In defense of compression

There’s a certain demographic which seems to sit around thinking of reasons why the Red One can’t possibly be any good. We’ve all run across these arguments. One that has really been bugging me recently is the notion that RedCode compression somehow constitutes, essentially, cheating; that Red shouldn’t really be considered a high-end camera because it shoots compressed footage.

The notion that uncompressed is always better for a professional camera shows a complete lack of understanding of the trade-offs involved with this sort of decision. Sure, uncompressed is better if all other things are equal. But all other things aren’t equal.

What particularly annoys me is the notion that the Red One is somehow less professional than cameras which output uncompressed 1080p as their final product. Modern compression algorithms are extremely smart about what data they discard. The idea that you’re better off with an uncompressed image with a much smaller number of total pixels simply doesn’t hold up to even the most cursory analysis.

Even very low bit-rate consumer formats like HDV, when shooting HD, produce much better looking images than uncompressed SD, despite having far lower bit rates. (And HDV compression for 1080p footage is something like 85:1 or 90:1 compression. RedCode 28 is 12:1, and with a much more advanced algorithm.) You’re far better off capturing lots of detail and having a modern compression algorithm figure out what it can safely get rid of than you are capturing less detail in the first place, or capturing lots of detail but throwing lots of it away immediately using more primitive techniques like downscaling or subsampling chroma.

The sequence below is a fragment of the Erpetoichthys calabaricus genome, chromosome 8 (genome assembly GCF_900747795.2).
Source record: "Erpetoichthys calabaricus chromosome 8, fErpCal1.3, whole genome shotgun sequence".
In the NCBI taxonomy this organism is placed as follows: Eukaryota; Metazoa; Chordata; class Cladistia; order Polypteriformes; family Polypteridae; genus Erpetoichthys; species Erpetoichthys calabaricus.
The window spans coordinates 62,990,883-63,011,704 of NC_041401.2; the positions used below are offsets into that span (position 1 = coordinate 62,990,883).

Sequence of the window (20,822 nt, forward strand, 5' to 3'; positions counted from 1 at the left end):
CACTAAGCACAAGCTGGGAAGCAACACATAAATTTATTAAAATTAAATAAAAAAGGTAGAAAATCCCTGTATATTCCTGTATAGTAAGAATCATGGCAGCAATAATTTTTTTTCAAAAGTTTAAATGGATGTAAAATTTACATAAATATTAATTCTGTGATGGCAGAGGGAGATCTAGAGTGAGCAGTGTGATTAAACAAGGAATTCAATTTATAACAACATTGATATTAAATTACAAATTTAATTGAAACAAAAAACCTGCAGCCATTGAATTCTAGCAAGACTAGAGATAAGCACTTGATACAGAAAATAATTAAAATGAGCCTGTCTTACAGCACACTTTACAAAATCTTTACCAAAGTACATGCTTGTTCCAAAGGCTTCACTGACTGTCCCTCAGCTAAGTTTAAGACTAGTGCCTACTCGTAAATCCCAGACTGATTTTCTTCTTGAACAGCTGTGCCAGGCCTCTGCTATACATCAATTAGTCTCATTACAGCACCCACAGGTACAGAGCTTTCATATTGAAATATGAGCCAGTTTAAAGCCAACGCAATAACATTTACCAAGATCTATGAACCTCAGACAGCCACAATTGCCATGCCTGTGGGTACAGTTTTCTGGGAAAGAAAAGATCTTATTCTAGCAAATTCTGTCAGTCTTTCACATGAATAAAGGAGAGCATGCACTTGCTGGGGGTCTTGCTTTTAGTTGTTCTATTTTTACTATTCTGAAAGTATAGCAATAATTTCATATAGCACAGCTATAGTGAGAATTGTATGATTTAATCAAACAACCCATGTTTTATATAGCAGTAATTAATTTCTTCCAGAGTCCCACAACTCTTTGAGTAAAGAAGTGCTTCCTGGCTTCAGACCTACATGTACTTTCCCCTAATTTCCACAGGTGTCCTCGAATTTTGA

OK, so why doesn’t Red just record uncompressed 4K bayer, instead of compressed 4K bayer?

I’m quite confident in saying that given today’s technology, the Red One is a far more compelling product because of RedCode than it would be if it only shot uncompressed data. In fact, the camera wouldn’t be nearly as significant to the market if it didn’t shoot to a compressed format.

RedCode is what allows you to shoot to CF cards and Red Drives, rather than being tethered to a RAID the size of a mini-fridge. It’s what allows footage to be downloaded in a practical way on-set. It’s what allows you to play back footage from a single SATA or FireWire 800 hard drive, and store about 10 hours of footage per terabyte, instead of around 50 minutes.

Of course, you don’t get all of this for noting. The Red One probably could probably use less power and run cooler if it didn’t have to do 4K wavelet compression in real-time. And there is some loss of image quality vs. a totally uncompressed 4K image.

But the fact is, the Red One wouldn’t be a remotely practical camera for the vast majority of the projects it’s being used on, if Red had bought into the myth that professional recording must be uncompressed. RedCode is the major factor that makes the Red One usable by low-budget indies. Without RedCode, the data situation would simply be unmanageable for low-budget indies, both on-set and in post. Without Redcode this blog, which after all focuses on the technical issues surrounding low-budget indie filmmaking, probably wouldn’t talk about the Red One at all. As it is, that’s practically all we talk about….

This entry was posted in Tech Commentary and tagged , . Bookmark the permalink.

Leave a Reply